Capacitor manufacturers are aware of the challenges that supply shortages bring and can help designers with alternative options — selecting different values, evaluating other technologies, and redesigns

By Richard Quinnell, Editor, Technical Special Projects

A confluence of
rising demand and capacity limitations is creating shortages in interconnect,
passive, and electromechanical (IP&E) component supplies. And the situation
is likely to persist for perhaps years because vendors have delayed investing
in additional manufacturing capacity, fearing a repeat of the dot-com boom/bust
cycle. While many might consider supply shortages a manufacturing or
procurement problem, though, designers are in an ideal position to help find a
long-term solution.

The current IP&E
shortage
is a cause for serious concern. Demand has so
outstripped production that common components such as multilayer ceramic chip
capacitors (MLCCs), chip resistors, and the like are now seeing lead times of
40 to 60 weeks. That’s enough to exhaust any reasonable inventory reserve that
a manufacturer might have and result in a shutdown of a production line and
corresponding loss of revenue and even market share. These shortages, then,
become a company-wide concern, not just a manufacturing or procurement worry.

A typical bill of
materials (BOM) and component specification control drawings for a design may
identify drop-in alternatives for such components, but in current market
conditions, that may not be enough to help purchasing acquire the needed parts.
Other companies have similar choices, after all, so the competition for alternatives
may be nearly as great as for the preferred parts.

What
manufacturing needs are alternatives to using unavailable parts that are not simple
cookie-cutter replacements but, instead, use different component types or
values. Identifying and validating such alternatives are best done by the
design team.

Consider, for
instance, trying to find substitutes for the MLCCs that have become popular
because of their small size, low cost, and low equivalent series resistance
(ESR). Such devices have lead times approaching a year, and the shortages are
not expected to begin easing before 2020, so identifying an alternative is
essential.

If a slight board
redesign is a viable option, and the capacitance is not critical (such as a
bypass application), it might be possible to simply use a greater capacitance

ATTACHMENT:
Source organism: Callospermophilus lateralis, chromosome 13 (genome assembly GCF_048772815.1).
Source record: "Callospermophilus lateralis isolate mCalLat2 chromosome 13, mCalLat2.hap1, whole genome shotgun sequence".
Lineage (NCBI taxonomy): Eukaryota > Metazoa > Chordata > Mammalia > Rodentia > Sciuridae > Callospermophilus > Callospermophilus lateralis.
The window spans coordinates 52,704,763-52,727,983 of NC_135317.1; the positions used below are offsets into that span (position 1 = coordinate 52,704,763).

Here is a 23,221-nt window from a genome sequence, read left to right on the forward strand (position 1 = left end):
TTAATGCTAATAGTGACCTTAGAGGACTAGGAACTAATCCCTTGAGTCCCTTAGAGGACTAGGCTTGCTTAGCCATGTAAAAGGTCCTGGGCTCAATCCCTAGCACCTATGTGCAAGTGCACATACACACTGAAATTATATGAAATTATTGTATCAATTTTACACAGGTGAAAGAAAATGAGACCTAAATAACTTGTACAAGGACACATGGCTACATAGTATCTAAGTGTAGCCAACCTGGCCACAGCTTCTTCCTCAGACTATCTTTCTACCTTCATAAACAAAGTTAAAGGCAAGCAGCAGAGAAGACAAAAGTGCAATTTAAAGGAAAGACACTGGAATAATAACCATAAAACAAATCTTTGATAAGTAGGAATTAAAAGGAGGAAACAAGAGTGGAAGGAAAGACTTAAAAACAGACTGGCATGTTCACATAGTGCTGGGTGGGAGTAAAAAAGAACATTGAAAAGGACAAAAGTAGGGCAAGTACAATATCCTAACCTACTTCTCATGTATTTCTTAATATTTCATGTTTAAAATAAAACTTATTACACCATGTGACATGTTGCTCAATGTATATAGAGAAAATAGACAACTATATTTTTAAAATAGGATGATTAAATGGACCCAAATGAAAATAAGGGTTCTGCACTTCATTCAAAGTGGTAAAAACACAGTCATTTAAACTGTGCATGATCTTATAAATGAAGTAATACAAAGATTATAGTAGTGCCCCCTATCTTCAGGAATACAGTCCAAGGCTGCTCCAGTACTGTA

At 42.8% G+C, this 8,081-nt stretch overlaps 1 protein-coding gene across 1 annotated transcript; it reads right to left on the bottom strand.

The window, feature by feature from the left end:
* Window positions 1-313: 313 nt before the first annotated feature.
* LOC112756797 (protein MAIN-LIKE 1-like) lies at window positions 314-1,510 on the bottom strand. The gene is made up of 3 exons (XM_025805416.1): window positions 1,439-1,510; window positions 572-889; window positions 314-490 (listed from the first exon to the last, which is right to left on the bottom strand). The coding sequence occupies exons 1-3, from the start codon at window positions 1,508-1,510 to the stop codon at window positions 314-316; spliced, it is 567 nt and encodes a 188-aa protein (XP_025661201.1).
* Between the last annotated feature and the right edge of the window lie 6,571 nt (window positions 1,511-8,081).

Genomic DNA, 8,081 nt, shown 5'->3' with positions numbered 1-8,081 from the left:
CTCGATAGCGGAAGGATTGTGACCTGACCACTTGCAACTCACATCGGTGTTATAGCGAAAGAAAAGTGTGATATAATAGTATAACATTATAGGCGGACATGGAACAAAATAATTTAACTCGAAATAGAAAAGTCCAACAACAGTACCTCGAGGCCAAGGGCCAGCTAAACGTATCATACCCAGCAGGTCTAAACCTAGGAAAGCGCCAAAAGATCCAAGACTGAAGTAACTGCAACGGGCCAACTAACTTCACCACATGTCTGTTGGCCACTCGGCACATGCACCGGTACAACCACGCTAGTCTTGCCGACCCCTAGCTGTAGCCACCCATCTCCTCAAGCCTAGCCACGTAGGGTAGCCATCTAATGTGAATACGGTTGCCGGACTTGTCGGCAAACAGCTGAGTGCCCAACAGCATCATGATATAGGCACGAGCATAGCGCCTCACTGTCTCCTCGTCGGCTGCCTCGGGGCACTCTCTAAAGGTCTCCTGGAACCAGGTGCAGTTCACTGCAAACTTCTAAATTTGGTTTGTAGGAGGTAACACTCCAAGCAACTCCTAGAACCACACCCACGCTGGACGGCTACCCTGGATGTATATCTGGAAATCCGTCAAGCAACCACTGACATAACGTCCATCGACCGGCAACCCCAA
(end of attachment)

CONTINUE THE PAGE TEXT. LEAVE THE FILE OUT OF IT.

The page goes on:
in a larger, less popular, and, thus, more available package size. Another
alternative might be to use two lower-value capacitors in parallel to achieve
the desired capacitance.

But in many
cases, altering the printed circuit board (PCB) to make room for a larger
footprint alternative may not be possible. In such cases, another alternative
might be to use a different capacitor technology type to replace the MLCC, such
as tantalum or aluminum polymer. In these situations, developers will need to
dig deeper and explore parameters like voltage rating, ESR, resonance
frequency, and leakage current in addition to size and capacitance when
choosing an alternative.

Fig. 1: Capacitor technologies have different responses to factors
such as bias voltage, one of several factors that needs to be accounted for
when choosing an alternative. (Image: Murata)

There may be some
pleasant surprises in store. Tantalum or aluminum polymer capacitors can
achieve a greater capacitance in a given size and volume than MLCCs, so it may
well be that a single polymer capacitor can replace two MLCC devices being used
in parallel. This substitution can thus yield a reduction in parts count and a possible
increase in reliability.

But making such
evaluations requires a depth of understanding about capacitor types that many
engineers lack. Fortunately, there is help available. The manufacturers of chip
capacitors and resistors or other IP&E components are acutely aware of the
challenges that supply shortages can raise for their customers.

So they have
begun providing help. In the MLCC market, for instance, Panasonic has created a
guide, “How
to Survive the MLCC Shortage
,” comparing and
contrasting the attributes of MLCC devices against their solid polymer aluminum
families. Similarly, Kemet has produced a whitepaper — “MLCC Shortage:
When You Can’t Find the Cap You Need
.”

Trade
organizations are also offering advice. The European Passive Component
Institute (EPCI) has a fairly detailed “first
aid
” guideline for switching between tantalum and
MLCC capacitor types.

Another source of
information on possible substitutes for short-supply components is electronics
distributors. Most major distributors have engineering staff on hand to help customers
address many types of design challenges, including identifying substitutes for
parts in short supply.

The best time for
identifying and validating alternatives to parts in short supply is before the
production inventory runs out, and the earlier, the better. This timing
requires that there be cooperation and communication between procurement and
design, going well beyond the typical “over-the-transom” approach of simply
sending the BOM to parts buyers when a design is complete.

Being
prepared to weather a parts shortage before it happens can help ensure that
production is able to continue with minimal or no interruption. It also means
that there is time to thoroughly engineer a solution to the problem rather than
make decisions in a rush to prevent, or at least minimize, a manufacturing
shutdown.